I have just read the Scottish Borders Tribunal Decision and the reasons why the Tribunal quashed the Commissioner’s Monetary Penalty Notice (MPN). It is clear from the judgment that the Tribunal thinks that the Information Commissioner (ICO) should have served an Enforcement Notice.
The Tribunal has hinted that ICO should, even at this late stage, serve an Enforcement Notice and that Scottish Borders should accept it. The fact that the Tribunal’s Decision is designated to be “Preliminary Decision” means that the Tribunal is reserving its position; it could impose its own solution and clearly does not want Scottish Borders to be seen as being wholly innocent.
Unlike other commentators, I don’t think that the Tribunal’s reasoning in its Decision will result in much change to the ICO’s policy with respect of the use of Enforcement or Monetary Penalty Notices except possibly he will take more care in deciding the appropriate enforcement mechanism. In my view, the Tribunal has simply determined that, on the facts of the case presented before it, the ICO had chosen the wrong enforcement vehicle.
However, I do think that the Scottish Borders case provides another example of the failure of the ICO to pursue “lawful processing”; if the ICO had focused “unlawful processing” as the reason underpinning the contravention of the DPA, then I think the outcome could have been different. I explain why below.
Finally, I think the idea of an MPN levied against any public sector data controllers lacks logic; there should be instead an offence associated with deliberately ignoring or grossly neglecting an obligation to comply with a data protection principle.
The Scottish Borders Tribunal (Preliminary) Decision
To understand the Tribunal’s decision, it’s useful to look at the relevant section of the MPN provision as it applies in the Scottish Borders case. Section 55A(1) allows the Commissioner to serve a MPN if he is satisfied that three conditions apply. These are that:
(1) there has been a serious contravention of a data protection principle (in this case the Seventh Principle) and
(2) “the contravention was of a kind likely to cause substantial damage or substantial distress” and
(3) the data controller (in this case Scottish Borders):
“(a) knew or ought to have known —
(i)that there was a risk that the contravention would occur, and
(ii)that such a contravention would be of a kind likely to cause substantial damage or substantial distress, but
(b) failed to take reasonable steps to prevent the contravention”.
Now to the facts of behind the MPN. In summary, Scottish Borders had used a contractor (data processor) for back records conversion for over two decades. There was no data processor contract in place because the value of the contract was under £20,000; there were no provisions for managers who agreed such smaller contracts to ensure that any of the other data processor requirements outlined in the Seventh Principle were met.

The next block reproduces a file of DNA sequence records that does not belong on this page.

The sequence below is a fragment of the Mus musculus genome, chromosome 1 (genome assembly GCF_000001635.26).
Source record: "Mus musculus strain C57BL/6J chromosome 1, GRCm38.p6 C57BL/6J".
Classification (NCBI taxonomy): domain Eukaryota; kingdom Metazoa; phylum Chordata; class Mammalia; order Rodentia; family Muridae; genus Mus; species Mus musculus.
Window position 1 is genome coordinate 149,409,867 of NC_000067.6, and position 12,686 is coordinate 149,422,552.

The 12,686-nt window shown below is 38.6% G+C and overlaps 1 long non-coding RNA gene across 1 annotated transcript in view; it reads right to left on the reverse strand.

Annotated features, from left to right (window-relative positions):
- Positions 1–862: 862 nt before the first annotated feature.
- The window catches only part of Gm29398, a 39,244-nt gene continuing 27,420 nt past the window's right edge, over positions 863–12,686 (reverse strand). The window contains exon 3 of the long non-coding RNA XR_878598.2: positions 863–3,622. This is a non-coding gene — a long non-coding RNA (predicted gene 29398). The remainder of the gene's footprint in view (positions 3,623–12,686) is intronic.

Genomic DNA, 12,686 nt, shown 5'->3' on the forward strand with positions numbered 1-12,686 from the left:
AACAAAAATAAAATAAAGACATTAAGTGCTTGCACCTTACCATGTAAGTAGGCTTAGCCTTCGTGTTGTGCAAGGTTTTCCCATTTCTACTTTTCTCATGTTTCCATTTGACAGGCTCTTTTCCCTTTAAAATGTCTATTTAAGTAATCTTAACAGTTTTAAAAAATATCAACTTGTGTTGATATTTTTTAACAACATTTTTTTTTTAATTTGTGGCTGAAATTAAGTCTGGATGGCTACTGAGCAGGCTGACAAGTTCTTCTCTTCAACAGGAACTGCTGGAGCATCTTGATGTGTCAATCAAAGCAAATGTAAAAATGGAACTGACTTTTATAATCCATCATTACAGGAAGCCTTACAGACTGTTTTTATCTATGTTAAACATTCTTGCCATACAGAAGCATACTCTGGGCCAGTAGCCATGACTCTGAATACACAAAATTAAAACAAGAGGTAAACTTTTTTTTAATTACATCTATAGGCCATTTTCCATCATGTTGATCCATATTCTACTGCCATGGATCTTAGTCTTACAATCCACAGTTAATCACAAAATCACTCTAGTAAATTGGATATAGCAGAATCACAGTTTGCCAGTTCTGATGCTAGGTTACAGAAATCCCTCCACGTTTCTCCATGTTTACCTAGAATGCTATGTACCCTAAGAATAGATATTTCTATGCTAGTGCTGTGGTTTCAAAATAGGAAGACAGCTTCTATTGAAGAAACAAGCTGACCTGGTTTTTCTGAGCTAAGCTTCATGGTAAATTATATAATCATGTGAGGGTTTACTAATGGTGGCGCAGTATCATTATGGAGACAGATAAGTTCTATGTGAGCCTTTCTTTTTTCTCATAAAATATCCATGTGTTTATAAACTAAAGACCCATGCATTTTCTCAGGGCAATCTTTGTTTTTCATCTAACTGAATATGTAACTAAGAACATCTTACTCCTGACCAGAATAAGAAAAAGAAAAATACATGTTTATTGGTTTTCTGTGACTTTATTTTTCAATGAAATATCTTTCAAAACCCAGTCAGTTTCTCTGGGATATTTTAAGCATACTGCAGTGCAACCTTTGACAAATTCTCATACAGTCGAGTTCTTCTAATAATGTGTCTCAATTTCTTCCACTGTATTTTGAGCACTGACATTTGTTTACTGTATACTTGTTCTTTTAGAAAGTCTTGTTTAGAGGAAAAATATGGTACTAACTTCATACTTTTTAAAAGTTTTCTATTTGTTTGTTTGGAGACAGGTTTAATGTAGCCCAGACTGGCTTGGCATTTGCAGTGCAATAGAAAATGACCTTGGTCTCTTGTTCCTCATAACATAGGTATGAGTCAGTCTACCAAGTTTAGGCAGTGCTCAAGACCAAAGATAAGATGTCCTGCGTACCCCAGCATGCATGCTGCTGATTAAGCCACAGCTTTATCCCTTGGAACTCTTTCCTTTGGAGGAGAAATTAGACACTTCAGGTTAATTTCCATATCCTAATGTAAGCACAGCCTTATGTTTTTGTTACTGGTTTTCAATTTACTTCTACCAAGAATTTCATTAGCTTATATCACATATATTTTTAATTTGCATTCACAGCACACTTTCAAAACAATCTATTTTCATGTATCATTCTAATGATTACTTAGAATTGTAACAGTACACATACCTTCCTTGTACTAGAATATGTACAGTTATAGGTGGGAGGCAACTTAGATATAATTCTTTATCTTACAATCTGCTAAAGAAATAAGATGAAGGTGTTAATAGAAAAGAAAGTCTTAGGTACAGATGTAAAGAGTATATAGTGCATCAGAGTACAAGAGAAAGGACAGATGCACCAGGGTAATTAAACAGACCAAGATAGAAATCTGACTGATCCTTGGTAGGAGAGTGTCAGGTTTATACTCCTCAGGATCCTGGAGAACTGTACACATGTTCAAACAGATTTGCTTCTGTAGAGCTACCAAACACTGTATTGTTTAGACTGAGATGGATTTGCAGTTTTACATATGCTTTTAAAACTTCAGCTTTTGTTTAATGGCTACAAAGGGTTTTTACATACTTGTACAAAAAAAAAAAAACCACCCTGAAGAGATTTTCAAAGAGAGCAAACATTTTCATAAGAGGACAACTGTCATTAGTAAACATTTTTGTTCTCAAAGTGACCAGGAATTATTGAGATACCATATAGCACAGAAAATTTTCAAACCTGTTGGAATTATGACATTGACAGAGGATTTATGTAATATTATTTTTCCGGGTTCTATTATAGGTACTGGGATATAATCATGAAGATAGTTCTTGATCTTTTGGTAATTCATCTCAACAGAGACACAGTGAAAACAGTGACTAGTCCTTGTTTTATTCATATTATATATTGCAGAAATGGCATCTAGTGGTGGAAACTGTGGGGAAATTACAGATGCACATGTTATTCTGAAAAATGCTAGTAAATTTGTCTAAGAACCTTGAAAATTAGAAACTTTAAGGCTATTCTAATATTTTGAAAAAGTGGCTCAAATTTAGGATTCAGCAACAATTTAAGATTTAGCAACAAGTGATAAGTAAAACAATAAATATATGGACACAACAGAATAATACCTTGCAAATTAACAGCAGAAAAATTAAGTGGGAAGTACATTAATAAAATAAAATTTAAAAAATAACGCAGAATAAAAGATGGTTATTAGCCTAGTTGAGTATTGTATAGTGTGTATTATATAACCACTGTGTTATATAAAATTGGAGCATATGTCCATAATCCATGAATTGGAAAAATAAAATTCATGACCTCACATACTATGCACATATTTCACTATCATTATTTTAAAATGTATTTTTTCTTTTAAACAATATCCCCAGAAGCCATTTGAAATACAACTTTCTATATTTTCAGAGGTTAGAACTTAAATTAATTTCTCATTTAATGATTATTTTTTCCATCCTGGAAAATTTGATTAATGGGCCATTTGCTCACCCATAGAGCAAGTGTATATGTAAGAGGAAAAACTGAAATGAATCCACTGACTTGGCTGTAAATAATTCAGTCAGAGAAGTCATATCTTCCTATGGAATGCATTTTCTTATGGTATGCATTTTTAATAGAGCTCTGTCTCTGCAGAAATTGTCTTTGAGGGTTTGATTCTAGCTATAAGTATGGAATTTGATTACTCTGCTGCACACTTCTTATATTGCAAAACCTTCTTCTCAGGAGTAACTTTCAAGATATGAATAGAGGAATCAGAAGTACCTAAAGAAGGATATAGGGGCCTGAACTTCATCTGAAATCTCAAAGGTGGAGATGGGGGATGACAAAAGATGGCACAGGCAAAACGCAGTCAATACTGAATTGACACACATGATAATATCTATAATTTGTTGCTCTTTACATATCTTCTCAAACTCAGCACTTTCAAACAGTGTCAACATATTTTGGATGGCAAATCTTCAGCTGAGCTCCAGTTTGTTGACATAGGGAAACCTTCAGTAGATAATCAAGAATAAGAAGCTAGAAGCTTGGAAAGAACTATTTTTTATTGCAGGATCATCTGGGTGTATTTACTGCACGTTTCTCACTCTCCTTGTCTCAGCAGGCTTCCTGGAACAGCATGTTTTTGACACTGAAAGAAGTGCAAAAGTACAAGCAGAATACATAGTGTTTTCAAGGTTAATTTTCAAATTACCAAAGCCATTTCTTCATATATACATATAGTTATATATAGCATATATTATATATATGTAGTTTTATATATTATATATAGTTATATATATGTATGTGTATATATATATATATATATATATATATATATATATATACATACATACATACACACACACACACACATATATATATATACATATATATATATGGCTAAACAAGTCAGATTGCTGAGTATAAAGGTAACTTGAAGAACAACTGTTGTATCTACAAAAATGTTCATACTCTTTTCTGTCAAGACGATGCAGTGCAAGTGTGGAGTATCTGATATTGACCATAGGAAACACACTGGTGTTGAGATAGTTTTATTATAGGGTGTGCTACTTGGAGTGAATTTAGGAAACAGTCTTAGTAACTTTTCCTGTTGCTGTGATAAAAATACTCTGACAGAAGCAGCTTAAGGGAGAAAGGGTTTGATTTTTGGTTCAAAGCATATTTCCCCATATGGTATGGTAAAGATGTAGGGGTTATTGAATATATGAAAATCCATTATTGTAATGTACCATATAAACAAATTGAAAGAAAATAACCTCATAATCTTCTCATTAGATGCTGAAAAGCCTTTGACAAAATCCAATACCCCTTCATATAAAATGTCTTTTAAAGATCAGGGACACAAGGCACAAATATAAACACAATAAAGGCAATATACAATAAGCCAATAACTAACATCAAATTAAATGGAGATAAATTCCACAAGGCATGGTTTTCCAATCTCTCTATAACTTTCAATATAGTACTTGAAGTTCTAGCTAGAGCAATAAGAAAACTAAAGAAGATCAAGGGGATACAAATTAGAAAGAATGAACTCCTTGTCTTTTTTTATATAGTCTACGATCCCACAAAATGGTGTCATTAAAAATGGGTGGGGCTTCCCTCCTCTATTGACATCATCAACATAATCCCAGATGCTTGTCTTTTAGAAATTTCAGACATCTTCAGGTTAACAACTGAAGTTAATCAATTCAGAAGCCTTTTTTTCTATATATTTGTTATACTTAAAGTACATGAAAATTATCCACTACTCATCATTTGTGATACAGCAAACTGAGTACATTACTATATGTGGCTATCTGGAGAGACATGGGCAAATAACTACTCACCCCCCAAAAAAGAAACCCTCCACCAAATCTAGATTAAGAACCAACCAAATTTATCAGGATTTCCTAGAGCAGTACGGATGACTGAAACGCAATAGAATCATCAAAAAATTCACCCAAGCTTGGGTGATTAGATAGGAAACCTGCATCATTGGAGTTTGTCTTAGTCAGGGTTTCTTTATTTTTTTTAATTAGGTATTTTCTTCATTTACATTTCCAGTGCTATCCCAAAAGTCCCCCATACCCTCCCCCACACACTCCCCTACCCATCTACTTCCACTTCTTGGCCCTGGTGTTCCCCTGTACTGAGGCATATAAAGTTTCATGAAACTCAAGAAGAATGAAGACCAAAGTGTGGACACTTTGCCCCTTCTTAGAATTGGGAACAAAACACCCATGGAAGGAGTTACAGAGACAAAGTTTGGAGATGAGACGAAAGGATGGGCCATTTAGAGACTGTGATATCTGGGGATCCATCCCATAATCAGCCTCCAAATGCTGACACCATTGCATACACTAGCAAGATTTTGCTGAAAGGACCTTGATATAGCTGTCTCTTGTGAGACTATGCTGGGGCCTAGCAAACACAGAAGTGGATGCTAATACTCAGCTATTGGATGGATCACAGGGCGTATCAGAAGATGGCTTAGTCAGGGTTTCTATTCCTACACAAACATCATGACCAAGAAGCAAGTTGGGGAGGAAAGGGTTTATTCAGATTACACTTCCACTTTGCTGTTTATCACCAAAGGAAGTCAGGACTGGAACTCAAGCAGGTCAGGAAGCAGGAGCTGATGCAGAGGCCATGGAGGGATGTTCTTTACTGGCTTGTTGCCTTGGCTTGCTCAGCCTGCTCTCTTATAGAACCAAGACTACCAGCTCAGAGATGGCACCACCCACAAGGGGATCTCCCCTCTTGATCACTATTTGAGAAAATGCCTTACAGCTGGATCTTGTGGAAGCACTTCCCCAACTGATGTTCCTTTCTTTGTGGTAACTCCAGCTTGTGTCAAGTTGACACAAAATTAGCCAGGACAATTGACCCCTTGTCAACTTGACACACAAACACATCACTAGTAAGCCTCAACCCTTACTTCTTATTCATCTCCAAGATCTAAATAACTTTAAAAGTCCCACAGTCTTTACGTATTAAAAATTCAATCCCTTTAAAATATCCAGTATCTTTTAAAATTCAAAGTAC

For instance, there were no written instructions given to the data processor as to how to dispose of the manual records (once converted); the data processor apparently took it upon himself to dispose of the original records by means of the use of the recycling bins found at several locations in supermarket car-parks.
This disposal technique could have been used a number of times since 2008; it is not surprising that the Tribunal determined that, since the 1998 Act commenced, there was sufficient evidence to identify a “serious” contravention of the Seventh Principle.
That is why the Tribunal states that "procedures in relation to contracts for data processing were too serious simply to allow the Council's appeal (against the MPN)”. In other words, the Tribunal do not want Scottish Borders to escape “scot-free” so to speak; that is why it suggests an Enforcement Notice and has reserved its position (see paragraph 55).
Before going further, it is important to explain that the Tribunal had to differentiate between the “trigger event” and the “contravention”. For the Tribunal, the “trigger event” occurred several times (i.e. each time a supermarket recycling bin was used) however the “contravention” of the Act was the lack of data processor supervision.
The Tribunal, however, had difficulty in establishing the consequences of the lack of data processor supervision (i.e. finding evidence that “such a contravention would be of a kind likely to cause substantial damage or substantial distress”). Indeed the Tribunal stated that “Focussing on the contravention we have been unable to construct a likely chain of events which would lead to substantial damage or substantial distress”.